Your Last Letter to Your Loved Ones | BrooklynCovered

Pookies tears streamed down my shoulder as we hugged at his father’s graveside. His Mom rose from her chair, came over and hugged me, saying, “Thank you for getting my man to write us that letter. I knew we had paid-up cemetery plots, but I didn’t know where. He never told me he had so much life insurance, and all of those investments.”

The most important letter you’ve never written will cause your family the most grief and confusion when you die.

A powerful and overwhelming sense of loss always accompanies a loved one’s death.

Growing up, one of my best friends, one of my main men (we didn’t refer to each other as ‘son’ or with the ‘n’ word. You see, we knew you gave birth to sons, and if anyone called you the ‘n’ word, well, somebody was going to die), was a great dude named Pookie Jones. What’s his real name? I forget. Back in those days, everyone went by their nickname.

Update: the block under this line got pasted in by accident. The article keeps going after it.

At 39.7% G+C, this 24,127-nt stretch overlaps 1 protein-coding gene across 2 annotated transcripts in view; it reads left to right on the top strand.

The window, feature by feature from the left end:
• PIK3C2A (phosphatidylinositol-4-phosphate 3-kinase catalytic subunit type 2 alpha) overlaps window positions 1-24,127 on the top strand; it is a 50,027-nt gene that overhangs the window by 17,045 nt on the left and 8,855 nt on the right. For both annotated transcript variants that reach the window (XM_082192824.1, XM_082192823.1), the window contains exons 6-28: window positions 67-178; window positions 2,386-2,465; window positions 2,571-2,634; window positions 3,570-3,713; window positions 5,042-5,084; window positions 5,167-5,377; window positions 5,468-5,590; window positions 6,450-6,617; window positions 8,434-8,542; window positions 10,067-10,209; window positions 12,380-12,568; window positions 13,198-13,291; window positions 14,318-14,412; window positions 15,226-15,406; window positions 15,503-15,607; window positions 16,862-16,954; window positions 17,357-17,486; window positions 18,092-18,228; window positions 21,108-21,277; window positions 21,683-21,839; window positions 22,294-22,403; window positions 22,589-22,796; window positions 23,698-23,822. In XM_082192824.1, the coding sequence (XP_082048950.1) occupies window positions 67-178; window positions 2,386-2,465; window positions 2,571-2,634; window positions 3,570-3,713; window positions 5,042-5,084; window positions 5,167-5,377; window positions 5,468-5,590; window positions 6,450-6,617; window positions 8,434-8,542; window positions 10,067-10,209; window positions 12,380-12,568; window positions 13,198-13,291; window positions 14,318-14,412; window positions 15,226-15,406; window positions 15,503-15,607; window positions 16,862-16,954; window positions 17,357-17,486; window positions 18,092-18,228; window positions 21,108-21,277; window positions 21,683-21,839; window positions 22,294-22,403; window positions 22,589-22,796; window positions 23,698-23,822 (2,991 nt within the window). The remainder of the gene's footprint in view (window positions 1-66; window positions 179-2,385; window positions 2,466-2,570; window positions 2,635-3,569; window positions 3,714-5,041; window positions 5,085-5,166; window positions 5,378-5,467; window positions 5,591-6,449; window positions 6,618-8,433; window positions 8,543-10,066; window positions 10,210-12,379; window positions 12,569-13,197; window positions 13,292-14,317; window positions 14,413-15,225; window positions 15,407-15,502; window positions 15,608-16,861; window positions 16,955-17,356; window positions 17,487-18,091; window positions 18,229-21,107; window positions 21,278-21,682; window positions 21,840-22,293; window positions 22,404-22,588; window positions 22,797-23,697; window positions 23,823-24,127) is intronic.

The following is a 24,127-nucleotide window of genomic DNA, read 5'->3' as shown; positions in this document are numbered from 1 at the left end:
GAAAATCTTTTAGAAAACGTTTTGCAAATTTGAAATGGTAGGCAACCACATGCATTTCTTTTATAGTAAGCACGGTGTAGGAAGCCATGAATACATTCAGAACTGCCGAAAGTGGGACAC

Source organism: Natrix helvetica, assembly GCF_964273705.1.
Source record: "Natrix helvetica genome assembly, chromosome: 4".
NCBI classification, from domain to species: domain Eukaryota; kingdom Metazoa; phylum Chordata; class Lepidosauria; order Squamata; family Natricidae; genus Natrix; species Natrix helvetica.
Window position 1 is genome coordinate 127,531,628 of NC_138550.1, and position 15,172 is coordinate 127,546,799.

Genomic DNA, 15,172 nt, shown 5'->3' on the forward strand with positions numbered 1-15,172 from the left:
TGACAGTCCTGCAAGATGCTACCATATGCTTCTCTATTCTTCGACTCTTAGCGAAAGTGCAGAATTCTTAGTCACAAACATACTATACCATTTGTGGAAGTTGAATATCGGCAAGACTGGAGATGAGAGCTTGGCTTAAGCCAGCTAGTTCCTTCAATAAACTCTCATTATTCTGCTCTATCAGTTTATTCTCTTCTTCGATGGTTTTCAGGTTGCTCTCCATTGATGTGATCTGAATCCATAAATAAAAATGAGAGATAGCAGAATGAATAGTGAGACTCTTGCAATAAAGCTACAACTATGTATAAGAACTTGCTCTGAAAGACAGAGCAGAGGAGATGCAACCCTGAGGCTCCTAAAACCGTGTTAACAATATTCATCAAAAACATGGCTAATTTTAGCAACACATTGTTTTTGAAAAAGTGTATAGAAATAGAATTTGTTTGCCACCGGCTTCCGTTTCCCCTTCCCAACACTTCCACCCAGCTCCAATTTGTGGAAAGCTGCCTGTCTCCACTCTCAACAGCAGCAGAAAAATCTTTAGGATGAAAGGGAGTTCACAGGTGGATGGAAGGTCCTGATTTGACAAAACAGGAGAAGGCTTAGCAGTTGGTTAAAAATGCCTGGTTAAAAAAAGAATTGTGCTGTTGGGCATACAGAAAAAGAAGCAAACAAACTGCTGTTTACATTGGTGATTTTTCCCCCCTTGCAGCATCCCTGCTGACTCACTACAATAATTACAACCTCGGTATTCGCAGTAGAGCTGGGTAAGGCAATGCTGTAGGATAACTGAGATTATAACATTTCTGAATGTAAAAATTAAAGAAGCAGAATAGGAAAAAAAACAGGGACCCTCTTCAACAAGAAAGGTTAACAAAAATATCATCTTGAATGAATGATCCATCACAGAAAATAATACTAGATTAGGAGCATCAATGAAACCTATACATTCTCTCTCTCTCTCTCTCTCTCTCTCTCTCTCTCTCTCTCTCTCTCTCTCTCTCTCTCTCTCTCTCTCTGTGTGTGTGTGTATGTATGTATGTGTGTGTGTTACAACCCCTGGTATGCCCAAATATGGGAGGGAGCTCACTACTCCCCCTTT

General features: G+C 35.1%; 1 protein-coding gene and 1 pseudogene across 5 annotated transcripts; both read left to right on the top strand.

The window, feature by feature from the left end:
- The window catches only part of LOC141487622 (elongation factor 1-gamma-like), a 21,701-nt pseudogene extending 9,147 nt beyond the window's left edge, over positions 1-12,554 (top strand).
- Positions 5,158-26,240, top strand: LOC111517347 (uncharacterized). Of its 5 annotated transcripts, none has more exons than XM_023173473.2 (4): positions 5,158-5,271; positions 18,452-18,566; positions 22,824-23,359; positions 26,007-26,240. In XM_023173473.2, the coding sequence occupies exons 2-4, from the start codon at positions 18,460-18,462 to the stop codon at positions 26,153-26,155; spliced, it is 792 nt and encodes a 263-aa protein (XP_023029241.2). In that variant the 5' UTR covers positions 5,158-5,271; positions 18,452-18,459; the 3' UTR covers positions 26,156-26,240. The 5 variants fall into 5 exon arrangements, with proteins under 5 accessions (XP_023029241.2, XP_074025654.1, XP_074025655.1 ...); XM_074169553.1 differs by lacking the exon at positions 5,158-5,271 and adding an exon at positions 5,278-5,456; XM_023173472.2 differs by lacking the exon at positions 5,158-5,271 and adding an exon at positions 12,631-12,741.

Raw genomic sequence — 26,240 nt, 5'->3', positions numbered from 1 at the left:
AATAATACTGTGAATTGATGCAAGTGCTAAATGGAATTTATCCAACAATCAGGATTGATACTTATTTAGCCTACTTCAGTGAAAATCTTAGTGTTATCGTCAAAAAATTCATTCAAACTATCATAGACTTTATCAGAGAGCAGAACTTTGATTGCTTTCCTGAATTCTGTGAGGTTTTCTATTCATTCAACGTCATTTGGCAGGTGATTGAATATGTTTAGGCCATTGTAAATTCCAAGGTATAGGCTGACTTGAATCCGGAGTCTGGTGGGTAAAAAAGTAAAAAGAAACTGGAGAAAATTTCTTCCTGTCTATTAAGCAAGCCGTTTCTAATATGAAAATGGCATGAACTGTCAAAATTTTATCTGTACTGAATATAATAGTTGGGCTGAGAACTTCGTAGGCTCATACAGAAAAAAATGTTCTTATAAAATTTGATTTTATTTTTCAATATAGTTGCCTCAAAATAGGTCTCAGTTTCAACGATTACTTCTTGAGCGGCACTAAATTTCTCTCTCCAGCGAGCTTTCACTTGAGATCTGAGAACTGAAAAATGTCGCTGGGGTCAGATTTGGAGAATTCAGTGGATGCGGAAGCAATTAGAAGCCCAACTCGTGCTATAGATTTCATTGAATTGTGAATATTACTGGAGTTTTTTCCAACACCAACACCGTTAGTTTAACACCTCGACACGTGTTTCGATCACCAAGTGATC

I ran into Pookie a few years back and inquired about his family. His jubilant mood turned sad when he looked at me and said, “Mom is great. But Dad, he’s, well not so good. He’s got the Big P.”

Prostate cancer.

All I could say was, “Damn.”

“Mom is really worried man. You know how it is when people have those over-50-years marriages. Guys like Dad took care of everything, while Mom was taking care of us. She really doesn’t know too much about the mortgage, or the different bills.

“We don’t even know if Dad has a will. You know how those old men are. Either they think you’re asking because you’re waiting for them to die, or they think they’re going to live forever”

Man, don’t I know it.

“Yo, G, Dad always liked you, well except when he caught you and my sister kissing in the basement that time. Could you talk to him? Not for me, dude, for Mom?”

I told Pookie if his Mom would make me one of her special, blessed by the angels sweet potato pies, I’d force the old Marine into submission. For two pies, I’d make him scream uncle. Twice.